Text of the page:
King Kong (1933)

Growing up a New Yorker in the TV never-never land of the 1960s and ’70s, Thanksgiving meant one thing: giant apes. For some obscure reason, a local broadcast station (back when we had local broadcast stations) would always air, year after year, King Kong, Son of Kong, and Mighty Joe Young from noon to dinnertime. In some households it was the Dallas Cowboys; in others it was the Macy’s parade. But in certain homes, the day was filled with images of black-and-white hand-animated gorillas rampaging through the respective jungles of Skull Island and midtown Manhattan. In 1933, the then-brand-new Empire State Building instantly acquired a legendary aura for millions worldwide who had never been to New York, and we came to believe—in our movie culture’s subconscious, at least—that the Third Avenue El disappeared because the famed subway actually was decimated by Kong. This counterprogramming against football and floats was so consistent that watching these flicks became an ersatz annual tradition for everyone we knew. Why outsized, stop-motion simians? Whatever you say. Somehow today it makes sense, if for no other reason than because Thanksgiving, to kids, is often little more than a big meal. So, on a day that’s dependably gray, cold, and somewhat dull, we were treated to grainy Depression-era urban camaraderie, holy-smokes wisecracker Robert Armstrong, foggy islandscapes, vertiginous cliffs (stalked by pterodactyls!), and horrific images of gargantuan chaos—escapism defined, and best seen on the living room rug with a good November rain rasping outside. Annual traditions certainly tend to be asinine and arbitrary in America, and there’s no reason this one shouldn’t catch on again. The loud, exhausting 2005 remake might suffice in some households, since it as nearly as long as all three films combined.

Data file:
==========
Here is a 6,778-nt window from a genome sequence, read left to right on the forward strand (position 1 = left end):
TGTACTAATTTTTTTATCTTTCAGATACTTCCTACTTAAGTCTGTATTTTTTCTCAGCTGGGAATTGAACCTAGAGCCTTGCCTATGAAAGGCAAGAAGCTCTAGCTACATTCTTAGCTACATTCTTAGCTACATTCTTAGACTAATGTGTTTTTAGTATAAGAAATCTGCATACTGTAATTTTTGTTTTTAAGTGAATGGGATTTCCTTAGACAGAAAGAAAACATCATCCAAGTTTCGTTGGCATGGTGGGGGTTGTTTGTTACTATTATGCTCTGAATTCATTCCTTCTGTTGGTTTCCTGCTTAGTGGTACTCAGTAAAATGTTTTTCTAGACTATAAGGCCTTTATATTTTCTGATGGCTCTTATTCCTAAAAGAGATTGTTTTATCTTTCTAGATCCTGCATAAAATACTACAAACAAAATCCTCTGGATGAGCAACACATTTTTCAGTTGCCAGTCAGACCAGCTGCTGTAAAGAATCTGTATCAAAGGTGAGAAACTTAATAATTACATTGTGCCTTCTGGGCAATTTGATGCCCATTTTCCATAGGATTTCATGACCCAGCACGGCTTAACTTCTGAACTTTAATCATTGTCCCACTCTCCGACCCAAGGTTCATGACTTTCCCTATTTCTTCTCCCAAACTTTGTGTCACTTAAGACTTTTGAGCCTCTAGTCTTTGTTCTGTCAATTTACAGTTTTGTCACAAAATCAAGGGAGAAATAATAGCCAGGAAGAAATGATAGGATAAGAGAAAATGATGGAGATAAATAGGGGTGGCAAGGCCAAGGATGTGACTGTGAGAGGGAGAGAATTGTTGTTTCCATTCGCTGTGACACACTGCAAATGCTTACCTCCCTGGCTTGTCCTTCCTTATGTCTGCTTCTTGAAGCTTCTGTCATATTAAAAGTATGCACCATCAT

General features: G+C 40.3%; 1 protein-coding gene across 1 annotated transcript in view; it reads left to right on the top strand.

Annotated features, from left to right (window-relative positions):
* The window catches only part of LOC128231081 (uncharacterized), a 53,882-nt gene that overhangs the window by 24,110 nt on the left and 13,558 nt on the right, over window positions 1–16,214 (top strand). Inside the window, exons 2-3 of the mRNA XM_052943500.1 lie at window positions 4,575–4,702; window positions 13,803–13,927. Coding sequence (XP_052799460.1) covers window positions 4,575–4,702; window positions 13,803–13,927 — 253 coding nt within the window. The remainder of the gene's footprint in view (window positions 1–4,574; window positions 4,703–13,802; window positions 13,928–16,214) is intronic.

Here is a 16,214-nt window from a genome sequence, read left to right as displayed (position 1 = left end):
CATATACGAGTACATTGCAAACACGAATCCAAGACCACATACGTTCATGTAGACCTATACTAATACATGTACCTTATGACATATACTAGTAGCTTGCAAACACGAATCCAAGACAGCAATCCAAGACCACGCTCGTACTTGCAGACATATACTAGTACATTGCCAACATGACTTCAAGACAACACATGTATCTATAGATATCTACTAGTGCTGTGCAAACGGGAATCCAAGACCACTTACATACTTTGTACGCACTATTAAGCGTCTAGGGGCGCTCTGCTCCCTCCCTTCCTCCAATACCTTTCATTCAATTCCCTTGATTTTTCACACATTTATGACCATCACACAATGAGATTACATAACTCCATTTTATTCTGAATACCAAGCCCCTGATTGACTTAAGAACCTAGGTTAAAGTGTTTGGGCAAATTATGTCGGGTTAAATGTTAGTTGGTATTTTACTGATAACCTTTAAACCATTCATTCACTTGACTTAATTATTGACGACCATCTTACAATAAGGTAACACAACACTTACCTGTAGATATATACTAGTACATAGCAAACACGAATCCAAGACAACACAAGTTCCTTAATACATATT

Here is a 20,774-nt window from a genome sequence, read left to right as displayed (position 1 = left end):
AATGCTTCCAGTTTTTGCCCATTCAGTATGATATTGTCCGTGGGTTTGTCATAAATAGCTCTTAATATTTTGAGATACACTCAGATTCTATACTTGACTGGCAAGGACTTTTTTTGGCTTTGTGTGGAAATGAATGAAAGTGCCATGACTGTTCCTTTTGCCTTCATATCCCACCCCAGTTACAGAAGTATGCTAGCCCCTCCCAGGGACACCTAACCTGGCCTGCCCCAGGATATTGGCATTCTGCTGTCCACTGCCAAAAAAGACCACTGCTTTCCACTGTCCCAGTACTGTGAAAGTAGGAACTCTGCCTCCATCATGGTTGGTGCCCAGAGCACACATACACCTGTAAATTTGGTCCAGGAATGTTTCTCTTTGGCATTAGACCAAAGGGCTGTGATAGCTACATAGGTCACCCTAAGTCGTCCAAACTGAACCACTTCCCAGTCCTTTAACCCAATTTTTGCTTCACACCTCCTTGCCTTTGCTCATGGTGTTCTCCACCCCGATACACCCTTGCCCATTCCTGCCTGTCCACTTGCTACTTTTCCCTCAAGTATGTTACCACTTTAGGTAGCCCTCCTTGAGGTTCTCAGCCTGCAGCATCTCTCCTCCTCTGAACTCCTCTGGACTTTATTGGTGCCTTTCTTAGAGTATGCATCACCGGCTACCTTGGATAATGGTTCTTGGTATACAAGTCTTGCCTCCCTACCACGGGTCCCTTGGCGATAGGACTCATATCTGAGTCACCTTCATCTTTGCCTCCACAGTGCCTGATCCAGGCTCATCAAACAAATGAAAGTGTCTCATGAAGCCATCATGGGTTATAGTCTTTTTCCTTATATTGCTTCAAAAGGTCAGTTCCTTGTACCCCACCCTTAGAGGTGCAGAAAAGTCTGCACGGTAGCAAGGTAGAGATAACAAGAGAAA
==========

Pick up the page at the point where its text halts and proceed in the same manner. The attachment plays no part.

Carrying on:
English: This is a scan of the original public...
English: This is a scan of the original publicity poster for King Kong (1933). The scan was posted at http://www.widescreenmuseum.com. This version has had its exposure adjusted. (Photo credit: Wikipedia)
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